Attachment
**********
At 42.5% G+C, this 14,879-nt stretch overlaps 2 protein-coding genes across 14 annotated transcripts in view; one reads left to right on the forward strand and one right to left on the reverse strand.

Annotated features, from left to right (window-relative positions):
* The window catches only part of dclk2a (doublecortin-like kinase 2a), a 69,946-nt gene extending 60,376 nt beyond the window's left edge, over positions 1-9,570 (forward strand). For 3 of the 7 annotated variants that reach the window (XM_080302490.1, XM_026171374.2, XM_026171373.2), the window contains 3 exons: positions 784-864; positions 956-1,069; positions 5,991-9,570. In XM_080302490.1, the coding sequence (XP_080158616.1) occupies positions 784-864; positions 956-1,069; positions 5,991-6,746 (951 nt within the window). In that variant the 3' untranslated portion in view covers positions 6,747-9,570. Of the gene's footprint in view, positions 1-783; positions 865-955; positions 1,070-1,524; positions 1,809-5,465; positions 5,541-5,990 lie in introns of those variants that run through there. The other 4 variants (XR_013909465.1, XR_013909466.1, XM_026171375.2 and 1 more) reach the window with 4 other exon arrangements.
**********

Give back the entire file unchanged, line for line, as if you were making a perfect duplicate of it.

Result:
At 42.5% G+C, this 14,879-nt stretch overlaps 2 protein-coding genes across 14 annotated transcripts in view; one reads left to right on the forward strand and one right to left on the reverse strand.

Annotated features, from left to right (window-relative positions):
* The window catches only part of dclk2a (doublecortin-like kinase 2a), a 69,946-nt gene extending 60,376 nt beyond the window's left edge, over positions 1-9,570 (forward strand). For 3 of the 7 annotated variants that reach the window (XM_080302490.1, XM_026171374.2, XM_026171373.2), the window contains 3 exons: positions 784-864; positions 956-1,069; positions 5,991-9,570. In XM_080302490.1, the coding sequence (XP_080158616.1) occupies positions 784-864; positions 956-1,069; positions 5,991-6,746 (951 nt within the window). In that variant the 3' untranslated portion in view covers positions 6,747-9,570. Of the gene's footprint in view, positions 1-783; positions 865-955; positions 1,070-1,524; positions 1,809-5,465; positions 5,541-5,990 lie in introns of those variants that run through there. The other 4 variants (XR_013909465.1, XR_013909466.1, XM_026171375.2 and 1 more) reach the window with 4 other exon arrangements.